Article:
- According to various scientific schools of thought, telegraph machines are said to be the inspiration behind the Internet. But largely, it is accredited to a man named Leonard Kleinrock who wrote a paper called “Information Flow in Large Communication Nets”.
- The Internet time is being maintained or tracked by a digital clock that was created in Colorado, which is so accurate that it will reportedly not make an error in 20 million years. This clock is responsible for maintaining Internet time.
- Electronic emails came into being in 1972, and were ‘invented’ by Ray Tomlinson, a scientist from the University of Cambridge. This sophisticated invention introduced the difference between sender and receiver and could identify email addresses. Queen Elizabeth sent her first email in 1976, the first ever state leader to use the Internet for communication purposes.
- Around 3.2 billion people browse the web (worldwide), with Asians making the largest chunk totaling 1.7 billion users, which makes it around 45% of the total population. The Internet has also reached third world countries, and around 30% of the population in third world countries has Internet access. However, a good Internet connection is yet to reach many areas. The Internet is growing faster than the population, with the population change rate standing around 1.13%, and the Internet users are increasing at around 7%, with the user base expected to hit 4 billion in the next four years.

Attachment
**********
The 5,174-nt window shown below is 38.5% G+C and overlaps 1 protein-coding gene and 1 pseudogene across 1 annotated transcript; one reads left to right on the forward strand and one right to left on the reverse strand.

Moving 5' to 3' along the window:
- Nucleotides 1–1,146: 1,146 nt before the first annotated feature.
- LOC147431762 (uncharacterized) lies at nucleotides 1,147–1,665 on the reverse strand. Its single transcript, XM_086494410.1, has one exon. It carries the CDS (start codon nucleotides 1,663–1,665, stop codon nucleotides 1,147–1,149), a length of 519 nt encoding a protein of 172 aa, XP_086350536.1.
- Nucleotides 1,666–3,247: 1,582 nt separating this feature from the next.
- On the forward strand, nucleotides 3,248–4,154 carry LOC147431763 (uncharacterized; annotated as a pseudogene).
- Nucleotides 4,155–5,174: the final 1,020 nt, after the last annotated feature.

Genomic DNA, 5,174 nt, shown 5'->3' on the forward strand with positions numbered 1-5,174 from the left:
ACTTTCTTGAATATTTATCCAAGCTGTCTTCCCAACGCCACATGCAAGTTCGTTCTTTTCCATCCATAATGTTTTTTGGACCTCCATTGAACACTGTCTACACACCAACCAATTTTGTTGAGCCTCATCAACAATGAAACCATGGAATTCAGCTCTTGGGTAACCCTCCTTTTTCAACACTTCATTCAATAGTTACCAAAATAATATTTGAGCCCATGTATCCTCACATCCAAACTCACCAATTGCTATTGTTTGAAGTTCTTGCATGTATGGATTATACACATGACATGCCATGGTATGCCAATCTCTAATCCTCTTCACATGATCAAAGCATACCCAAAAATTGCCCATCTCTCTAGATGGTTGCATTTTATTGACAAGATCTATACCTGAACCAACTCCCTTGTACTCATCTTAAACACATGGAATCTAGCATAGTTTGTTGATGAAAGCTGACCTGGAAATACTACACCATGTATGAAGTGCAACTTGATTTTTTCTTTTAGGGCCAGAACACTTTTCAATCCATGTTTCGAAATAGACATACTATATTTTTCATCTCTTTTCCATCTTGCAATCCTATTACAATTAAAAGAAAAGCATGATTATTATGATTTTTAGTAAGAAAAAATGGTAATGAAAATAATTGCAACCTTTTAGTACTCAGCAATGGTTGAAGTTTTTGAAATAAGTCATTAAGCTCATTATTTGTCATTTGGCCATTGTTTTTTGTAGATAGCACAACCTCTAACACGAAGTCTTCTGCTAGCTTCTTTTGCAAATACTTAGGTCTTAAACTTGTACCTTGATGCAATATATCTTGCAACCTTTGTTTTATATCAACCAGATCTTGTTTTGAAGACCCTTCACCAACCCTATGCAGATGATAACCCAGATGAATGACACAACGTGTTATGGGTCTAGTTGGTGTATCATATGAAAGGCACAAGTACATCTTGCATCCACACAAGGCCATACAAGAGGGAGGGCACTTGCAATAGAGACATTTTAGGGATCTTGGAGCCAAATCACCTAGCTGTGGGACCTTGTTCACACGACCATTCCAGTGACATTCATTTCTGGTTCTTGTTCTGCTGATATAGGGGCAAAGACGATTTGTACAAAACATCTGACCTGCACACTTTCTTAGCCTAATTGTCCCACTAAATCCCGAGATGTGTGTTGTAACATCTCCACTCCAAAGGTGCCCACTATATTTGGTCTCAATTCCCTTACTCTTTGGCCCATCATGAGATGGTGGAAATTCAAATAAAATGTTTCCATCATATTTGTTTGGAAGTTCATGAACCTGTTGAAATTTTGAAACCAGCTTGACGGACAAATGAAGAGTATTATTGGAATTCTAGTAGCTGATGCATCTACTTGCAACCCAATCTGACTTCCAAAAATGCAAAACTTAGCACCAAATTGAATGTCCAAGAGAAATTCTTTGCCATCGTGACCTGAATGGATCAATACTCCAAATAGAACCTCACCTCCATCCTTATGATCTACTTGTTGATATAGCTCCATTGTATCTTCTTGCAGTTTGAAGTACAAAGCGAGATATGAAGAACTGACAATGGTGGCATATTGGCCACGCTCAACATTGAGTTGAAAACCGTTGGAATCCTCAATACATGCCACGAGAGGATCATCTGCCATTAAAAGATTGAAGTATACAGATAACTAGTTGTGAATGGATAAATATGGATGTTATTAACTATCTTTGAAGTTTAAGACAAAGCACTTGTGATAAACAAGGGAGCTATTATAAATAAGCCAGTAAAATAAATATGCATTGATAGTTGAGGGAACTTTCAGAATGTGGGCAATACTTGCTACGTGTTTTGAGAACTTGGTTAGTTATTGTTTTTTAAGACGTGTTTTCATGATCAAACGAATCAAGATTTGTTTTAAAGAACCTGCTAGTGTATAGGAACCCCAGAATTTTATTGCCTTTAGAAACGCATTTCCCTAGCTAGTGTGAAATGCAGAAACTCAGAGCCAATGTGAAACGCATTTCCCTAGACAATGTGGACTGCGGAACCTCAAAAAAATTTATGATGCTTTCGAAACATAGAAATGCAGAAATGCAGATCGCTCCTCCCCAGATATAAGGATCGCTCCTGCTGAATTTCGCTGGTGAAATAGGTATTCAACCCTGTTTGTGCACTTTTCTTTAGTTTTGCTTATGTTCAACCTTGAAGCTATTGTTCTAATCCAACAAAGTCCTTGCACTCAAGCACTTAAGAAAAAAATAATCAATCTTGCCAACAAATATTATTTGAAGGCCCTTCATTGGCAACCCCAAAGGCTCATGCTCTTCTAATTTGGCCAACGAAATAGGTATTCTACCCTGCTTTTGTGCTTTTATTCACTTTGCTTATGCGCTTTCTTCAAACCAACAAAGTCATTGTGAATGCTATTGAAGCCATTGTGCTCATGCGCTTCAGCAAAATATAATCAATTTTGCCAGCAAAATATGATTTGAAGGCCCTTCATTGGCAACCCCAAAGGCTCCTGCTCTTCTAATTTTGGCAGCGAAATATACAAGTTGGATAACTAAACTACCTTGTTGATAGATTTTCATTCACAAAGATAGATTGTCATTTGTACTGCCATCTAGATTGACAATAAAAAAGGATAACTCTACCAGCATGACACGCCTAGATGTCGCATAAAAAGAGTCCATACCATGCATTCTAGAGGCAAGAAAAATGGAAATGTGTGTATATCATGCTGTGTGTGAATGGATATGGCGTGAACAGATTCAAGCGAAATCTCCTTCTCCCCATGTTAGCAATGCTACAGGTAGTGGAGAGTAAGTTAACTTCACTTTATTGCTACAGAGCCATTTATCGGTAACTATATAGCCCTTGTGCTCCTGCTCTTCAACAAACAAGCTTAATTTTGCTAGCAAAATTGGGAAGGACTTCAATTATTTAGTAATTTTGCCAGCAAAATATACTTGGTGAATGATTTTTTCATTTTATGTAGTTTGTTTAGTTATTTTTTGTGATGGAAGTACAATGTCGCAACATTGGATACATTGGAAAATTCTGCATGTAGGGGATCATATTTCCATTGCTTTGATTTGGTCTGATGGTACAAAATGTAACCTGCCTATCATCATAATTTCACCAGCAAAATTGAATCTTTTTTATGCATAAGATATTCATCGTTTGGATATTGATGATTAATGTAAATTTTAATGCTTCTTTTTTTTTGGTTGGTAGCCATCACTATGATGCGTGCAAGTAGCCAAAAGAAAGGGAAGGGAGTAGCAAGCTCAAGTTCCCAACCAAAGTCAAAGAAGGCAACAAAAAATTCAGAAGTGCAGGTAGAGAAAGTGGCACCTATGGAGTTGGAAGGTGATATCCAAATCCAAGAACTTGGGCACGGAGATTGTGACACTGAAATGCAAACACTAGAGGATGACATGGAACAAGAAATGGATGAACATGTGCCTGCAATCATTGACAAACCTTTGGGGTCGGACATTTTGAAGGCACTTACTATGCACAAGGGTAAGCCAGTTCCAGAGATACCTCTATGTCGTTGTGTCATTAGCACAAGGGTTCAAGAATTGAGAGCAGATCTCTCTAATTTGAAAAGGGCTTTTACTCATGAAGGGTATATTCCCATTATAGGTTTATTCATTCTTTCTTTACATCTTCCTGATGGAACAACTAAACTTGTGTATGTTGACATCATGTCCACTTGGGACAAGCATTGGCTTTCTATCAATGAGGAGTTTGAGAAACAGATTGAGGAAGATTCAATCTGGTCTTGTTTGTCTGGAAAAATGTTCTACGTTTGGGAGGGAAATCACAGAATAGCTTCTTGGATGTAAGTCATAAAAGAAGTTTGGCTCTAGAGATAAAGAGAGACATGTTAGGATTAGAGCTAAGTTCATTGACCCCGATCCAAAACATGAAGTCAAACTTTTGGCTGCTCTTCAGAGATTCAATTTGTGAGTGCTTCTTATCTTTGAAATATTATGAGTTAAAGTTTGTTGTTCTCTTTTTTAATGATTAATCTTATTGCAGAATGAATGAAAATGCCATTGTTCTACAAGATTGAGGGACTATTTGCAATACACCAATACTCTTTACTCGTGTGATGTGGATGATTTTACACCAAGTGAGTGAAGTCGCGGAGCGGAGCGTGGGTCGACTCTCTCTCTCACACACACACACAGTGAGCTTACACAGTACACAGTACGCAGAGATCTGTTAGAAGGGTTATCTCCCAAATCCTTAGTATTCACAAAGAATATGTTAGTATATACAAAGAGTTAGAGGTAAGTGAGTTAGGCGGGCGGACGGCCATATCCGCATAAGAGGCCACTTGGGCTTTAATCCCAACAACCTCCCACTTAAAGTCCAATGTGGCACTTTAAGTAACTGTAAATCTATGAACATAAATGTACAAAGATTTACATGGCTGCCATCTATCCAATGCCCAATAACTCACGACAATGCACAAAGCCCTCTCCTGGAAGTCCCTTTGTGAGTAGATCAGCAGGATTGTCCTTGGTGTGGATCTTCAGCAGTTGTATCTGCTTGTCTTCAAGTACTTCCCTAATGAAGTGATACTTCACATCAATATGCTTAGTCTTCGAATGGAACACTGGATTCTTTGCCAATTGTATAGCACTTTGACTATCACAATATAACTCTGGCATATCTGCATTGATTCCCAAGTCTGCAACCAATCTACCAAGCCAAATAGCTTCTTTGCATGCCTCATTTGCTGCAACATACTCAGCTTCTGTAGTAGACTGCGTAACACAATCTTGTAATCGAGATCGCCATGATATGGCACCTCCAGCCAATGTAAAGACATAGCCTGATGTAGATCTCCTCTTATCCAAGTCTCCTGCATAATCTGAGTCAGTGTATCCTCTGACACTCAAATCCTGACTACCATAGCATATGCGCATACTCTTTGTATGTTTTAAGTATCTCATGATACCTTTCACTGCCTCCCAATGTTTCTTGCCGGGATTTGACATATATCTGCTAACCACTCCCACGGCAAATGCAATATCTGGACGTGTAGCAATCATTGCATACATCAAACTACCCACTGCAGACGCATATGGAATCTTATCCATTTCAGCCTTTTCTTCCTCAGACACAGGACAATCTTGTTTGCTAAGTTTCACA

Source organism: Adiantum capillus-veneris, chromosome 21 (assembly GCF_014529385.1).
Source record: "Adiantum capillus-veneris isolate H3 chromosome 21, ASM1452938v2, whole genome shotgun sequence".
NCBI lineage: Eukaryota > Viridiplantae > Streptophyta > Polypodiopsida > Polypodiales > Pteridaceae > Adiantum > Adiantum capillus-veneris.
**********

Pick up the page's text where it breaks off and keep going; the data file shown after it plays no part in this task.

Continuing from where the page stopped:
- Internet addiction is considered a disease in some parts of the world, including China where there are special treatment camps for Internet users. According to Tao Ran, China’s first Internet addiction treatment clinic’s director, around 40% of ‘patients’ suffer from hyperactivity due to the constant use of the Internet.
- In the year 1965, Mr. Donald Davies suggested a proposal of national data network which was based entirely on packet-switching. Althought his proposal of doing so wasn’t recognized nationally, Mr. Donald went on and made the Mark I packet-switched network in 1970. Mark I worked under real-life operational conditions and moreover fulfilled the needs of a multidisciplinary laboratory. In the later years, 1976 to be specific, the system became even more operational as around 75 terminal devices and 12 computers were connected, as the years progressed more were added until 1986 when it was replaced. ARPANET was the one it got replaced with and if we look at the history of the Internet we’d find that NPL and ARPANET were the first two networks that effectively and practically used packet switching.